Second, there are two sides to a budget. To achieve a surplus, most people look solely at the expenditure side to see what they can cut out. However, more important for a surplus than reducing spending is the income side of the budget – increasing your income is usually a much more sustainable way to a good and increasing surplus.

So, assuming that you work in the right industry and that you seem to have the Minister’s blessing (maybe even his encouragement) how do you go about improving your income?

The first thing about getting a pay rise is that you probably have to ask for it. Many people feel a bit awkward about fronting up to the boss with hand extended as they ask for a bit more. Nevertheless, in many work places it is unlikely that you will be simply made a great offer out of the blue. You are probably going to have to take a deep breath and, like Oliver Twist, ask for more (remembering as you do that no less than the Minister of Finance said that such expectations were reasonable).

Second, arm yourself with the facts. You need to know what others are paying for the same work that you do and pitch yourself at that level. No employer wants to see a competent staff member leave to find that there is greater cost in finding and hiring a new one. In negotiations, facts win and if the fact is that others are paying more than you are getting, that will be recognised. Anyway, if your boss does not recognise that other employers are paying more for that work, why stay with one who is underpaying?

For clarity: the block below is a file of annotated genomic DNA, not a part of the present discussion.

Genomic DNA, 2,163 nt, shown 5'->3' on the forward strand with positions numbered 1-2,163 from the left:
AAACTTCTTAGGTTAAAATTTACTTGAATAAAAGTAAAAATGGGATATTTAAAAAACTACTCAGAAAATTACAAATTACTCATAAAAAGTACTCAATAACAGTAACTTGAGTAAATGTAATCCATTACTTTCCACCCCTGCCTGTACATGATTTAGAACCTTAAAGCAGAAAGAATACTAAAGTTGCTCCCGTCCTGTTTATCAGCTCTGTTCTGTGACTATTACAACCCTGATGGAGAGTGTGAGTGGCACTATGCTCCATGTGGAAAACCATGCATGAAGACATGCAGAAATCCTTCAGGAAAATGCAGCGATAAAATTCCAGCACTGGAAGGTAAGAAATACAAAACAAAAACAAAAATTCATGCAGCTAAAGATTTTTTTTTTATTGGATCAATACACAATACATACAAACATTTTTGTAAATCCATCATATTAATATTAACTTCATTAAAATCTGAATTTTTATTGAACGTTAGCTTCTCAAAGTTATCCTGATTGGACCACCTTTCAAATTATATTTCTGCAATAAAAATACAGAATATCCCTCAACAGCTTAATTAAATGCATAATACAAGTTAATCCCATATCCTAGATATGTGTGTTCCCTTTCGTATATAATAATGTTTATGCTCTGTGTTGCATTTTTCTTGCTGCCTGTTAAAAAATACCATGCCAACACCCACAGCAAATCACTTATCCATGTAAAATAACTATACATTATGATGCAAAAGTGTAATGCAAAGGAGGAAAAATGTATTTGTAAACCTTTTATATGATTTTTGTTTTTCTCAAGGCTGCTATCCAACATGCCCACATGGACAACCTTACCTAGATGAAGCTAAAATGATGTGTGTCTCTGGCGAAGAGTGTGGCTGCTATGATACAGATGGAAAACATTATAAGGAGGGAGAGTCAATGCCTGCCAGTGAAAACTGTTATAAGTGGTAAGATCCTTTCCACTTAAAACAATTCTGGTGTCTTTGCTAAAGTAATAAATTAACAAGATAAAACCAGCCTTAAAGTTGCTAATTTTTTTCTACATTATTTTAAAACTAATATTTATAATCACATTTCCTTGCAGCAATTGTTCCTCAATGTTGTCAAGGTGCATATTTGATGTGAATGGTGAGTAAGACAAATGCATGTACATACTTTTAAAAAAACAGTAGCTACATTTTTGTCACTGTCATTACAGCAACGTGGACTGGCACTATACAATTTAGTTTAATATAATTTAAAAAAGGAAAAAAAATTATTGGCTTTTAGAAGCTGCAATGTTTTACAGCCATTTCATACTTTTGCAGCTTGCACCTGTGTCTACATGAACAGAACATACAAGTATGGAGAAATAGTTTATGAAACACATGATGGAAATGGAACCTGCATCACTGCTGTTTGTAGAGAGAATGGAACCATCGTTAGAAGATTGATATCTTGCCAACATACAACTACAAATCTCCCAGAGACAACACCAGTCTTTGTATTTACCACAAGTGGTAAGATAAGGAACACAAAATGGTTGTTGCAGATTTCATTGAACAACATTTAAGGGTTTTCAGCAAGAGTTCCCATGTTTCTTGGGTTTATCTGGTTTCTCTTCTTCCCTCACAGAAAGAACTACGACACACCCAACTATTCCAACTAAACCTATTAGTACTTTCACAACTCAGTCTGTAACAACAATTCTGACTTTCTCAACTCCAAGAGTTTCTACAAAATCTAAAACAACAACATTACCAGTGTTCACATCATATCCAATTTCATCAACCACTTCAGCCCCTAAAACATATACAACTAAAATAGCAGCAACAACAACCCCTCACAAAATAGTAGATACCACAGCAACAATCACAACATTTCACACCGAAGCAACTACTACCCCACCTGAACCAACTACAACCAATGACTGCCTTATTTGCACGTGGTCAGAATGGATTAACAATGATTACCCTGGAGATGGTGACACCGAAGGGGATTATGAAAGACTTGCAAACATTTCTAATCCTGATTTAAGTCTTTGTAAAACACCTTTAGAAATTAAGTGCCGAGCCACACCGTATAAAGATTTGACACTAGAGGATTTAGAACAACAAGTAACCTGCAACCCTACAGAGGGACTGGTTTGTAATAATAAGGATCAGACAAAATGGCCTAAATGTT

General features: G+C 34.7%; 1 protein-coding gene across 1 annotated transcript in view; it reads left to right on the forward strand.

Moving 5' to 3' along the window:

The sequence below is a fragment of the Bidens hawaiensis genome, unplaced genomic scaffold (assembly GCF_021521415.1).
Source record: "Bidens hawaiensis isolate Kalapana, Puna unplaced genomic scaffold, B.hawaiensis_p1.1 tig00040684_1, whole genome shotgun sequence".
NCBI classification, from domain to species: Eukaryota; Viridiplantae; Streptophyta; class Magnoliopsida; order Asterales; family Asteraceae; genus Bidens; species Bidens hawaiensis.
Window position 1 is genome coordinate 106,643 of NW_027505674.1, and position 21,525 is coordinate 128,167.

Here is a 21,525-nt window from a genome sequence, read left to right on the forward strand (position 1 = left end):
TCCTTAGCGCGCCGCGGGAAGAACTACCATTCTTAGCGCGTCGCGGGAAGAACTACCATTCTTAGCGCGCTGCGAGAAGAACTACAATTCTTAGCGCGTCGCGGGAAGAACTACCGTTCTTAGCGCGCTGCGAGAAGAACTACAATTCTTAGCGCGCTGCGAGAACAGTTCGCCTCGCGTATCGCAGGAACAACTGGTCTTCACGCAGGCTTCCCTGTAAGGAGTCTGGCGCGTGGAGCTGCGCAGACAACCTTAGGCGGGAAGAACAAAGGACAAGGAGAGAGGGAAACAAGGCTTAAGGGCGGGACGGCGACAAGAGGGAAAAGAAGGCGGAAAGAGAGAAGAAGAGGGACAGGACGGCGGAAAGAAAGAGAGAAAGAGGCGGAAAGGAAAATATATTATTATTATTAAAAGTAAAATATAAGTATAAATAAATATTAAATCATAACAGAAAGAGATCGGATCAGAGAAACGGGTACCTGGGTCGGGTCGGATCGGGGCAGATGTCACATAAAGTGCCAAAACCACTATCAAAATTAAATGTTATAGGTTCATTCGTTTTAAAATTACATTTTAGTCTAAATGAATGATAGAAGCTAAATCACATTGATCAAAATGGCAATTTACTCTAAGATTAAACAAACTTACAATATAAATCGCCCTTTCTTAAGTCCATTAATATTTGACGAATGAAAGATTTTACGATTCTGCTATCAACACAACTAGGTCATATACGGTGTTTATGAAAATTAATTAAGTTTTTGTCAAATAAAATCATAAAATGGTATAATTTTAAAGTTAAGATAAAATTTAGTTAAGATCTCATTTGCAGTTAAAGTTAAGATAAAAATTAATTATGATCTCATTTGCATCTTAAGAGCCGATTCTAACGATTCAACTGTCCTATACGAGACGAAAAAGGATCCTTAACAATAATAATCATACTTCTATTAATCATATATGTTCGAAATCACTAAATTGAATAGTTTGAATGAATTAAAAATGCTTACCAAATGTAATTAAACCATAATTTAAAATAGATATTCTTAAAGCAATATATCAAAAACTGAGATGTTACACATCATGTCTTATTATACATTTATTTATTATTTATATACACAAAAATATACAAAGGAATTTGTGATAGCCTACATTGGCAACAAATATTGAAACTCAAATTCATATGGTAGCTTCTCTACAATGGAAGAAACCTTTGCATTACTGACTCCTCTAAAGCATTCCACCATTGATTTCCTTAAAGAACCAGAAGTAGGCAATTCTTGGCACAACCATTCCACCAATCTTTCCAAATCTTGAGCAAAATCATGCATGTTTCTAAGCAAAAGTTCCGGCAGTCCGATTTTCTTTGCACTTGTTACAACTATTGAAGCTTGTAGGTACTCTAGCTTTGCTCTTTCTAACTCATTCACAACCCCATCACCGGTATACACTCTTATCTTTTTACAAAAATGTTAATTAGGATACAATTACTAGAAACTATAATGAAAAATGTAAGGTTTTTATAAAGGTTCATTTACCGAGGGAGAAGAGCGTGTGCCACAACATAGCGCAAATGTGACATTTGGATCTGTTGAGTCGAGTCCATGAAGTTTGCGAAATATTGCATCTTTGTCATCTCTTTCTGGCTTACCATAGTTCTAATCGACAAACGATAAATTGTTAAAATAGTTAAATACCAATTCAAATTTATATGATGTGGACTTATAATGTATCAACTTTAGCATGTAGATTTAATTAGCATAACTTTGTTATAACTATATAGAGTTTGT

When you get a pay rise (or if you own a business and get increased profits) try to put all of the additional income that you can to savings or increase debt reduction. Beware spending creep: if you do not act to do something quite definite with the extra money, it will slip through the system fast enough. Sure there will be those who need every extra dollar to hold the budget together: this increase has been a long time coming. Nevertheless, an increase in income is a great opportunity to get ahead. It might be a good while until another Minister of Finance says you are entitled to expect a pay rise – better take advantage of it.

Martin Hawes is an Authorised Financial Adviser and a disclosure statement is available on request and free of charge, or can be found at This article is of a general nature and is not personalised financial advice.

The choices we make – 2 February 2014

Posted on February 22, 2014 by Martin Hawes

Our successes come down to the decisions that we make. Ultimately, in life and in money we are the sum of our past choices – both good and bad. Some of our choices and decisions are small and pass by without us ever realising that we made them; others are big and we may stress over them for weeks or months.

These big choices are things like whether to buy a house, which type of KiwiSaver fund to join (conservative or aggressive) or how to arrange your investments in retirement. Most of us realise that these are big decisions which will probably have far reaching ramifications and so we get the necessary information and make the best choice that we can. Nevertheless, it is often only in hindsight that we see whether we made the right or wrong decision (that the house we bought in 2001 was absolutely the right thing to do but staying with the KiwiSaver default fund was quite wrong).